• Cling wrap- cloth towels, jars, or covered glass and stainless steel containers
  • Coffee filters- French press
  • Dish rack- I just use a cloth towel, but choose metal drying racks if necessary
  • Dish soap- bar soap or castile
  • Fish sauce
  • Flour
  • Food processor- mortar and pestle, ricer, plastic-free or secondhand food processor
  • Homemade food coloring
  • Ice cube tray
  • Kefir
  • Kombucha
  • Meat grinder- have butcher grind meat, then place directly into jars, or use at home grinder
  • Mustard
  • Nut milks
  • Noodle cups: DIY in a mason jar
  • Olive oil
  • Paneer
  • Paper towels- flour sack towels
  • Parchment paper / muffin liners- generally compostable, although I don't use aluminum foil or parchment when recipes call for them. Food turns out fine. My mom uses silicone muffin pans and macaron mats; silicone behaves as a plastic, but can be fully recycled. 
  • Pasta- buy in bulk, or, if celiac, make it fresh. When I have leftover mashed potatoes I make gnocchi out of it- add rice, almond, or coconut flour and one egg or vegan egg replacement (I like chia gel), then form with your hands.
  • Pickles
  • Popsicle mold
  • Quark
  • Refrigerator- click here to store food without the refrigerator, here for a DIY zeer pot.
  • Rice flour
  • Salad spinner- use cloth or plastic-free
  • Slow cooker- bring double-handled pot to temperature, then wrap in wool blanket and place in covered basket
  • Soy sauce- here or here, for soy-free sauce. Vegans can substitute vegetable broth for beef/chicken, or just use coconut aminos.
  • Sparkling water- seltzer bottle
  • Straws- DIY, skip, or buy stainless steel / bamboo
  • Starch
  • Tapioca pearls
  • Tea bags- teapot with glass or ceramic filter, tea ball
  • Tortillas
  • Vinegar
  • Water bottles- secondhand canteen or Klean Kanteen
  • Whipped cream- shake cream and sugar in a jar
  • Ziploc bags- glass or stainless steel containers (good for freezing), drawstring cloth bags. Click here for zero-waste food storage suggestions.

As for exercise equipment like weights, medicine balls, and yoga mats, I have a friend who is doing the Kayla Itsines BBG and she uses a towel and a big potted plant or big jugs of water instead. I walk eight miles a day and up / down seven flights of stairs carrying groceries so I hate working out, but I like plyometric routines and using a chair or table for tricep dips. For basic zero-waste food tips, click here. For everything I own, click here.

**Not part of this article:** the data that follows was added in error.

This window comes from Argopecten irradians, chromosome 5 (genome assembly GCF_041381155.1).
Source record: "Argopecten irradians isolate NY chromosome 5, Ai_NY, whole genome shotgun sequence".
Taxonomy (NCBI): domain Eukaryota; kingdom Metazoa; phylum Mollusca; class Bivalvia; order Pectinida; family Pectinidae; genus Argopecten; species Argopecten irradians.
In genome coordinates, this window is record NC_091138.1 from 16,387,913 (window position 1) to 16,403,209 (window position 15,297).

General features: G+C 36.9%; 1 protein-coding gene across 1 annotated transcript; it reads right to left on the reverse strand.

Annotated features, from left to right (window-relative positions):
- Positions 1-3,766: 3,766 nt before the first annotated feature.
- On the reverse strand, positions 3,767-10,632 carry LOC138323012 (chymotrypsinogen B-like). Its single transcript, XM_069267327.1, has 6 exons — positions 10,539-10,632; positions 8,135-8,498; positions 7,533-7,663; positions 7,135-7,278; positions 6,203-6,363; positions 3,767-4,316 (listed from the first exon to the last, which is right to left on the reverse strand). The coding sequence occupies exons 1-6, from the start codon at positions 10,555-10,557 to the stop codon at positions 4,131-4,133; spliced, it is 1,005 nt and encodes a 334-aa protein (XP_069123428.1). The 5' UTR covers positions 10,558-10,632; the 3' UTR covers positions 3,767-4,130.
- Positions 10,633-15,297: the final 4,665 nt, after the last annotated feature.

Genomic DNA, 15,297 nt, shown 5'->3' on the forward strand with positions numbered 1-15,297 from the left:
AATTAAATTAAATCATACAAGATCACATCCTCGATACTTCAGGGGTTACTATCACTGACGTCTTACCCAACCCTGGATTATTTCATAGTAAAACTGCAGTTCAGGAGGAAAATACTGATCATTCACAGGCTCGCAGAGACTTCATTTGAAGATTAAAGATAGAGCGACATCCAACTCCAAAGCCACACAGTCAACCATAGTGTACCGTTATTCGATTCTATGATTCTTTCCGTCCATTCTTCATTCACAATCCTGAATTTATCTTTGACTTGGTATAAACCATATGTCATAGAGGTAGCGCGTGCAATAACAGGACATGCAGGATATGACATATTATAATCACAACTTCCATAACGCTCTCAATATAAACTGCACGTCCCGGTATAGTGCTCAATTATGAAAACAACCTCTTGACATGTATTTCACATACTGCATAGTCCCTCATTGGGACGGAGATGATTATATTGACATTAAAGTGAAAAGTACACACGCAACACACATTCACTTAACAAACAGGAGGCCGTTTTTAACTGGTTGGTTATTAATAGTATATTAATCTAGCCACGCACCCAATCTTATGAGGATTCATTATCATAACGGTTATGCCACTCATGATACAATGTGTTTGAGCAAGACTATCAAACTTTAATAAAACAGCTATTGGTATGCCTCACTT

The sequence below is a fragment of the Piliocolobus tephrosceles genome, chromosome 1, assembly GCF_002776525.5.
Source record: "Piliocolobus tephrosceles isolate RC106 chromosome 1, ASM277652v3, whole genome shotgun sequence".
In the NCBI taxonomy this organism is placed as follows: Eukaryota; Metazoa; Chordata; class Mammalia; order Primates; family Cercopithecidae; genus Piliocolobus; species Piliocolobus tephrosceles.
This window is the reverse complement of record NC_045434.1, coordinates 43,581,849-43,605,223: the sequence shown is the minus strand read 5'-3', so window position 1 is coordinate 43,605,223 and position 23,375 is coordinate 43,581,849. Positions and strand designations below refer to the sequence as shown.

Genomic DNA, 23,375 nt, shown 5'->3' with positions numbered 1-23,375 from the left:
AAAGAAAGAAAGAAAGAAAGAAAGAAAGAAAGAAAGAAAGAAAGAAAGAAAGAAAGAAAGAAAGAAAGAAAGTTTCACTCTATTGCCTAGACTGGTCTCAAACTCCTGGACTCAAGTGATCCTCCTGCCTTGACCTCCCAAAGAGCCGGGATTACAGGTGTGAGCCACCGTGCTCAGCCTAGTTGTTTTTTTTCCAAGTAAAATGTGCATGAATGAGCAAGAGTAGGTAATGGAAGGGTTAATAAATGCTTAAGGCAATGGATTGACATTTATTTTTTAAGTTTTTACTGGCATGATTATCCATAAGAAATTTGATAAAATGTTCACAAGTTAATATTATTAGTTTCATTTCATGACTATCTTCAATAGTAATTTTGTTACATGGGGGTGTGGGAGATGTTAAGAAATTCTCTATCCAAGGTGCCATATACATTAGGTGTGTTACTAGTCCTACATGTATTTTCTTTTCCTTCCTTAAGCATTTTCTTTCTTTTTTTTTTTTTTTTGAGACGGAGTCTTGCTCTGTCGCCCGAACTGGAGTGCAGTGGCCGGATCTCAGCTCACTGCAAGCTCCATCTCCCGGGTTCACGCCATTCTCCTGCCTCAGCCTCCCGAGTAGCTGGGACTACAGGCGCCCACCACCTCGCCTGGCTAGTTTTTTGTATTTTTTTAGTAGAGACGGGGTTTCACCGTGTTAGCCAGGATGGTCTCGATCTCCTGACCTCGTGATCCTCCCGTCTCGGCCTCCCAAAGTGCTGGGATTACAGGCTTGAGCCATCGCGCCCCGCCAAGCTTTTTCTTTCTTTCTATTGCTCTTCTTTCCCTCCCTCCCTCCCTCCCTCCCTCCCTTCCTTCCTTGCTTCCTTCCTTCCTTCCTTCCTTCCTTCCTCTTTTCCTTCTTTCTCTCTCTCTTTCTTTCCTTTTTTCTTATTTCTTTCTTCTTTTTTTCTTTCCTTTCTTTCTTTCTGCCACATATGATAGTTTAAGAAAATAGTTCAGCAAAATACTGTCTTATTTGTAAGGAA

Paris to Go


  1. Any diy clothing freshener ? I use one from Laundress that has some sort of alcohol and comes as a spray. I heard vodka does a good job. I wash my clothes less now.

    And wools. I have been reading that woolen clothes need a special cleaner to not damage the fibre.

    How do you buy essential oils ? I cant find a dispenser. And they all come in glass bottles with plastic caps.

    thank you for the sunscreen recommendations.

    Thank you for making this list. I dont think you should hesitate to make any lists. They are immensely useful.

    Today, I tried to get take out in a steel container from an over the counter by the pound cafeteria. And they gave me such a tough time about it. It helps to be able to share these stories and hear other people's stories.

    I would love to hear your story on lingerie shopping in Paris.

    1. Hi Archana! Why would they have a problem with a steel container? It saves them money! I don't understand why people are so opposed to lowering their environmental impact. I bet the employees thought they would lose their jobs because they were violating health codes or something.

      Those are great ones. Vodka is the best clothing freshener I've ever used. I combine with equal parts distilled water to freshen upholstery, bedding, etc. too. It actually neutralizes scent instead of masking it.

      For wool I use savon de marseille or Aleppo soap, many experts recommend it. It's so gentle.